‘Help, I need somebody, Help, not just anybody, Help, you know I need someone, help.’ John Lennon was blunt and upfront when talking about the opening lyrics to the Beatles hit single in an interview, ‘it was real … it was just me singing “Help!” and I meant it.’ The chorus of the song pleads, ‘Help me if you can, I’m feeling down. And I do appreciate you being round. Help me get my feet back on the ground. Won’t you please, please help me?’ Despite this open confession it was difficult to take seriously as the single was released at the height of Beatlemania in July 1965. Could the all conquering Beatles really need help? Lennon would later recount how no one would listen to him even when crying out for help because they chose to see the power of the Beatles rather than hear the words of a fellow human.
Listening is without doubt a gift. Some people are naturally inclined to listen. These special people, who are usually never short of friends, not only hear the words but the heart of a person when they speak. But listening is not only a gift it is also an art. It is something we can train ourselves to do and it is something we can improve at if we are inclined to do so.
But therein lies the crucial factor. Do we want to listen to other people? A classic example of this in my experience concerns travel. Particularly from an isolated island-continent like Australia, overseas travel is a momentous occasion for a person usually involving months or years of saving and planning. There is a unique form of excitement that travel produces and a unique sort of joy in sharing this with others. Yet people’s reaction to others who want to talk about it is telling.
How often does a recently returned traveller attempt to recount their adventures only to find themselves in a mean-spirited and selfish game of one-upmanship? The traveller mentions how they were moved by the poverty on the streets of Toronto only for their friend to feign empathy before stealing the spotlight and talking about their time in Calcutta. Whatever experience the traveller had, good or bad, the friend waits with predatory glee for the shortest of pauses so they can share their similar but more elaborate and entertaining stories. Seasoned travellers are often the worst offenders and seem unable or unwilling to remember the child-like excitement they had on tourist jaunts before they moved up the ranks of migratory snobbery.
The problem with this response is that it misses the point of communication so spectacularly. The traveller did not want an open forum on where the worst poverty in the world is. They did not request a detailed itinerary of their friend’s time in India. They had simply had a moving experience in Toronto and wanted to share it.
This is of course, a vice we are all guilty of. Rudyard Kipling speaks of the webbed and inward looking eye and to an extent we can’t help but immediately respond to others by thinking, ‘how does this affect me?’ But this is where listening becomes an art like all others. To put a leash of the selfish impulse to which we are all prone is something we can make ourselves do. When a friend starts sharing something personal, resist the urge to immediately recount your similar experience. At least initially, just let them get off their chest what they are trying to say.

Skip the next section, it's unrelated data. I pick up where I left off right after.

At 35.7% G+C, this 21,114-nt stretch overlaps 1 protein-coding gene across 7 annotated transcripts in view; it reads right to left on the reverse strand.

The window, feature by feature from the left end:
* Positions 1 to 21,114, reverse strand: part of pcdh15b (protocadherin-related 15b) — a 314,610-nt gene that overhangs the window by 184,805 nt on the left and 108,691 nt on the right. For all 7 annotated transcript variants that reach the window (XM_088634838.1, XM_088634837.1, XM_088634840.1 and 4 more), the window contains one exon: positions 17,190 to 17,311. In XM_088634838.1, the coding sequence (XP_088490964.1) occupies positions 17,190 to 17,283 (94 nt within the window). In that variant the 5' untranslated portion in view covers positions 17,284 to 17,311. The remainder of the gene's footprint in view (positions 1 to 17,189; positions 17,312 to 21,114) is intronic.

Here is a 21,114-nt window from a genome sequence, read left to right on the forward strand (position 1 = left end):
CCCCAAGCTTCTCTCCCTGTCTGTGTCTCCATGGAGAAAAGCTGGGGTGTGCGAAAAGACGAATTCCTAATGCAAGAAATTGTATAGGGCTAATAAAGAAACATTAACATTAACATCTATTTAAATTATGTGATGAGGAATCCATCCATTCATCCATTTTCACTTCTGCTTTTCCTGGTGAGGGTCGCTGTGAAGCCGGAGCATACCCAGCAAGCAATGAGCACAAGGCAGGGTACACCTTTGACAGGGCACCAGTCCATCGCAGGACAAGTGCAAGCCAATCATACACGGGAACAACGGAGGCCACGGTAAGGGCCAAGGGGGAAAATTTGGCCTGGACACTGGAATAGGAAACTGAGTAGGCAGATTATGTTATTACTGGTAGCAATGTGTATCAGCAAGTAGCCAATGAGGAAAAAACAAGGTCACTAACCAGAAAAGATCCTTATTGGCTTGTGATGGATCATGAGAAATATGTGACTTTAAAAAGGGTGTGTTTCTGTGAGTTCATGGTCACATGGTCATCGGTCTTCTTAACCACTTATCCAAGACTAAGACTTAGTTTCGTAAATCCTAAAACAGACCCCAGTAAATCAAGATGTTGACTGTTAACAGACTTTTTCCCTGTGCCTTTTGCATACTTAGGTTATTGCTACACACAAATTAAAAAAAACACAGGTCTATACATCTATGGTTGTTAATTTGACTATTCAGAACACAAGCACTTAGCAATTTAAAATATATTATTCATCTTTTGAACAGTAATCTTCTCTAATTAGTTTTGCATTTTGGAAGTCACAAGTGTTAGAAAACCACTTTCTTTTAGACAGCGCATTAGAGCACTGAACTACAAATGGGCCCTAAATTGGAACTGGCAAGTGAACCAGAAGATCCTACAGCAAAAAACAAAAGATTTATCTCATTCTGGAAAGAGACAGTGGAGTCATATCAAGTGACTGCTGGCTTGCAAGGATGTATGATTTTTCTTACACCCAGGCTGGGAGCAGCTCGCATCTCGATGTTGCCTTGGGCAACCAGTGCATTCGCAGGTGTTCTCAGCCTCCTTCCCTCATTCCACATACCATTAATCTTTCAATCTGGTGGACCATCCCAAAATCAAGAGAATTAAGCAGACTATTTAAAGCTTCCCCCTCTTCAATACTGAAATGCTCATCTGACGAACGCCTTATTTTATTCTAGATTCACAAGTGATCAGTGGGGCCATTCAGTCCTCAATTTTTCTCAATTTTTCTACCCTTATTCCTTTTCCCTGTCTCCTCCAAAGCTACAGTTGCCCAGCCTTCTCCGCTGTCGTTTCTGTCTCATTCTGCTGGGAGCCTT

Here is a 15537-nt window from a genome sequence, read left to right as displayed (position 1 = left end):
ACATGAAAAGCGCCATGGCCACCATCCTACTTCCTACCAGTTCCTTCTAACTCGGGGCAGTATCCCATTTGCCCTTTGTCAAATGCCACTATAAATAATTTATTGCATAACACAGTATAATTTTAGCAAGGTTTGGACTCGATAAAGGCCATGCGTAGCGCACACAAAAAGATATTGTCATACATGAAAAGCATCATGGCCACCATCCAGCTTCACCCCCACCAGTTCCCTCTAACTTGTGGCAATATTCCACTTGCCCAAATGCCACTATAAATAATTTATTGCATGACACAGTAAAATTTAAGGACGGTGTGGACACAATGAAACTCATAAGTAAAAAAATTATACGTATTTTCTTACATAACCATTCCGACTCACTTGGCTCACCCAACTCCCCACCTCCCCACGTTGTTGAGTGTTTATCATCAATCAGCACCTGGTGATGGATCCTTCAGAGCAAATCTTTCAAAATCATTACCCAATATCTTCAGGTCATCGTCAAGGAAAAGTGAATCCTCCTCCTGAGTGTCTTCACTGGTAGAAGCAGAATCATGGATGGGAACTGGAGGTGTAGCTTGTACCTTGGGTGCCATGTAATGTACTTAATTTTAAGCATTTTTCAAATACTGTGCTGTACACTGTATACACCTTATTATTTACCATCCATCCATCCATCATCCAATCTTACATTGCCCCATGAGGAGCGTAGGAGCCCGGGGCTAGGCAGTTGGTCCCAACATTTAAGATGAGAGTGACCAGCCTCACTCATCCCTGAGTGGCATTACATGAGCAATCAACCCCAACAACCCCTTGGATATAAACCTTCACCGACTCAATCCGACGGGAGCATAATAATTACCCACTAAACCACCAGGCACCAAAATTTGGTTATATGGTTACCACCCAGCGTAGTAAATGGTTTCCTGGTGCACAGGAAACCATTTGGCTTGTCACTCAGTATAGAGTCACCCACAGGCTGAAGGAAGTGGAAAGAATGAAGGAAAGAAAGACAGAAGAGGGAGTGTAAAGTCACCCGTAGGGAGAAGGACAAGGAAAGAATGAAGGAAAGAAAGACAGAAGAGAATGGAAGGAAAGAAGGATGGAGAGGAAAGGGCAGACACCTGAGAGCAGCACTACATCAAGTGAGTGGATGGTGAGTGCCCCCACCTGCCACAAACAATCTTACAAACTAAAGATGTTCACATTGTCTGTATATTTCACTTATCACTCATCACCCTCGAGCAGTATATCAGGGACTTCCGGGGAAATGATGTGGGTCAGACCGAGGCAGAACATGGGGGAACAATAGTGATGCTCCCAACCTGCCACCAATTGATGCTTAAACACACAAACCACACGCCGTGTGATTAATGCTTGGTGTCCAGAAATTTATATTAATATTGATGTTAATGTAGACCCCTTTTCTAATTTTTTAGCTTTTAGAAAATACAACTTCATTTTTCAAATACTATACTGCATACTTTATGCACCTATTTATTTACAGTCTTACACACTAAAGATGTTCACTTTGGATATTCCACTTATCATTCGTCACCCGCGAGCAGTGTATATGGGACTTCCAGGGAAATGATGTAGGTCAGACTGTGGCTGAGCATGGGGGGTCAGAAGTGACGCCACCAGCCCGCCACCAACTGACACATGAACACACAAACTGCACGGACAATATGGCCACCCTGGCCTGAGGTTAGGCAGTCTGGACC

In many ways we live in a plastic world which thrives on appearance and cares little for content. People will express words of sympathy and solidarity with the victims of a natural disaster then howl in protest when their taxes are raised to help restore the community. People will ask someone how they are going then recoil at their presumptuousness if the answer is anything more complex that, ‘well thank you.’ Like Narcissus, we have become entranced by our own reflection in the stream and have actually come to believe that our own gratification is not only the most noble of all goals but the most pressing as well.
Robert McCloskey once quipped, ‘I know that you believe you understand what you think I said, but I’m not sure you realize that what you heard is not what I meant.’ The art of listening ultimately hinges on the question, do we really want to hear? It is incredible how many divorces seem to one partner like a bomb shell and to the other a slow and inevitable decline. Perhaps we can excuse not listening to people on our fringe circle but how can you fail to listen to your partner speaking to you for years and then be shocked to find divorce papers in front of you? Even with our most intimate partners it seems, unless we actively choose to listen, we will not hear.
Kenneth A. Wells once said, ‘a good listener tries to understand what the other person is saying. In the end he may disagree sharply, but because he disagrees, he wants to know exactly what it is he is disagreeing with.’ We need this outlook if we hope to engage in meaningful discourse with others. We are so much the richer for hearing and understanding the different ways people see and interpret the world.
Ultimately, though, it is a matter of respect. By choosing to listen we are sending an important message. We are telling the other person that they are worth listening to, that they are important and that they matter. You can never underestimate how important it might be for someone to hear this message. Through the art of listening we confer honour on our lovers, family, friends and place value on humanity.